• Compared to FM or digital transmissions, AM transmissions are less expensive to transmit and can be sent over long distances, however they are much more susceptible to interference, and often have lower audio fidelity. Thus, AM broadcasters tend to specialize in spoken-word formats, such as talk radio, all news and sports, with music formats primarily for FM and digital stations.
  • FM broadcasting- It is the method of radio broadcasting that uses frequency modulation (FM). Invented in 1933 by American engineer Edwin Armstrong, wide-band FM is used worldwide to transmit high-fidelity sound over broadcast radio. FM broadcasting offers higher fidelity—more accurate reproduction of the original program sound—than other broadcasting techniques. It is also less susceptible to common forms of interference, having less static and popping sounds than are often heard on AM. Therefore, FM is used for most broadcasts of music and general audio (in the audio spectrum). FM radio stations use the very high frequency range of radio frequencies.

7 . Facts for prelims

Star Rating system for water fixtures

  • The Centre is in the process of bringing in a star rating system for water fixtures similar to the ratings of electrical appliances. The new rating system would have 3, 4 and 5 star water fixtures based on their water efficiency and this rating system would come under one umbrella called Bharat Tap.
  • Bharat Tap is a collaborative effort which was formulated under AMRUT 2.0 to drive water efficiency, and this can be achieved only if water outlets are efficient, be it sanitary fixtures or taps.
  • Higher the number of stars, more the fixture’s ability to conserve water and avoid leaks.
  • The proposed star rating system for water fixtures is an excellent step to empower consumers to make the right decisions while purchasing sanitary equipment. Emerging technologies in water efficient fixtures can reduce daily water use significantly and conserve large volumes of water.  

Acute Mountain Sickness

  • Acute mountain sickness is an illness that can affect mountain climbers, hikers, skiers, or travellers at high altitudes, usually above 8000 feet (2400 meters).
  • Causes-Acute Mountain sickness is caused by reduced air pressure and lower oxygen levels at high altitudes. Traveling too high too fast puts at the greatest risk for altitude sickness
  • Symptoms may include headaches, vomiting, tiredness, confusion, trouble sleeping, and dizziness. Acute mountain sickness can progress to high-altitude pulmonary edema (HAPE) with associated shortness of breath or high-altitude cerebral edema (HACE) with associated confusion. Chronic mountain sickness may occur after long-term exposure to high altitude. At extreme altitudes, mountaineers often mention experiencing psychosis — that is, a mental disorder where a person becomes out of touch with reality. Symptoms of psychotic episodes include hallucinations and delusions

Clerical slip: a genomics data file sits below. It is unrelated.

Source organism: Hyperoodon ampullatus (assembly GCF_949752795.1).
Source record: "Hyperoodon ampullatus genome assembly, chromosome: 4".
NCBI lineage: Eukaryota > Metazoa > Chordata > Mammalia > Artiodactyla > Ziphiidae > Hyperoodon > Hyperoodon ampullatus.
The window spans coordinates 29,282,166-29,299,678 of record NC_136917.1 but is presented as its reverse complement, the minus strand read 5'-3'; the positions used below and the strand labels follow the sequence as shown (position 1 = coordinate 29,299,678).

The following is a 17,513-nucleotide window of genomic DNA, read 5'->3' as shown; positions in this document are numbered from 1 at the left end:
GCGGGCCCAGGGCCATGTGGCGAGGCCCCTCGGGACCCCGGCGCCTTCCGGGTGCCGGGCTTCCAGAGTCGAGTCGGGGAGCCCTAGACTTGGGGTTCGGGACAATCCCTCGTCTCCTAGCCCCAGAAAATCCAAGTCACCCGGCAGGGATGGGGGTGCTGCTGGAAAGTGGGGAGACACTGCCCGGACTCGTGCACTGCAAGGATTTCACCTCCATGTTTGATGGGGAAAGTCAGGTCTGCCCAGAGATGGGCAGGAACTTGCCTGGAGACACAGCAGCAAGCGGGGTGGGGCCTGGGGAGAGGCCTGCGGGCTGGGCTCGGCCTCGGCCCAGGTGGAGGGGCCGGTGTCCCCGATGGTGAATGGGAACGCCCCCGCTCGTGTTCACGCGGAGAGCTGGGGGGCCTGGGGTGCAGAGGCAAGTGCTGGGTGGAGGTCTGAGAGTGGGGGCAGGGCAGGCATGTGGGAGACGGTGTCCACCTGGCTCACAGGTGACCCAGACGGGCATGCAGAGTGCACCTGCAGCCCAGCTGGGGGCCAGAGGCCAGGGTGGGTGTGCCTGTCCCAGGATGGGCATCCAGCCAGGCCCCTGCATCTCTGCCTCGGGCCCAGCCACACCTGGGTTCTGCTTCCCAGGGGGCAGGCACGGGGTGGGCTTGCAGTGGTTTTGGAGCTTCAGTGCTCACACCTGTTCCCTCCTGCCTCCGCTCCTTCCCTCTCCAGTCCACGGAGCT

• Risk factors include a prior episode of altitude sickness, a high degree of activity, and a rapid increase in elevation. Diagnosis is based on symptoms and is supported in those who have more than a minor reduction in activities.
  • Sickness is prevented by gradually increasing elevation by no more than 300 metres (1,000 ft) per day. Being physically fit does not decrease the risk. Generally, descent and sufficient fluid intake can treat symptoms.

Command Cyber Operations and Support Wings

  • The Army has decided to raise Command Cyber Operations and Support Wings (CCOSWs) and nominate ‘Lead Directorates’ and ‘Test Bed’ formations for absorption of niche technologies and enhancing fighting potential, even in cyberspace.
  • The CCOSWs will assist its formations in taking up cyberspace security challenges posed by the growing warfare capabilities of adversaries
  • Functions- The CCOSWs will safeguard the networks and increase the preparedness levels in this niche domain. The Army is inducting a large number and variety of niche tech-enabled equipment, such as a cross-section of tactical, mini, micro, and logistics drones, UAVs, drone swarms, loiter weapon systems, electronic warfare, and anti-drone apparatus. This equipment are intended to enhance the fighting potential of the field formations.
  • In order to augment the capabilities of the forces by absorption of niche technologies and equipment, it was decided to nominate lead directorates and ‘Test Bed’ formations to evolve optimal employment philosophies
  • Technical Entry Scheme for officers- Army Commanders’ Conference also approved a new technical entry scheme (TES) for officers and it will come into effect from January 2024.
    • For the officers’ entry to the Indian Army as B Tech graduates, a five-year TES model is currently being followed.
    • Under this, one year of military training is imparted at the Officers Training Academy (OTA), Gaya, followed by three years’ B. Tech degree at the Cadet Training Wings (CTWs), followed by one year at the three engineering colleges of the Army – College of Military Engineering (CME), Pune; Military College of Telecommunication Engineering (MCTE), Mhow; and Military College of Mechanical and Electronics Engineering (MCEME), Secunderabad.
    • It is now decided to have a four-year (3+1) model, with three years devoted to technical training at CTWs, followed by one year of Basic Military Training (BMT) at IMA, Dehradun.
    • The four-year training model will ensure that young officers are available in the Indian Army units to serve the country for one additional year.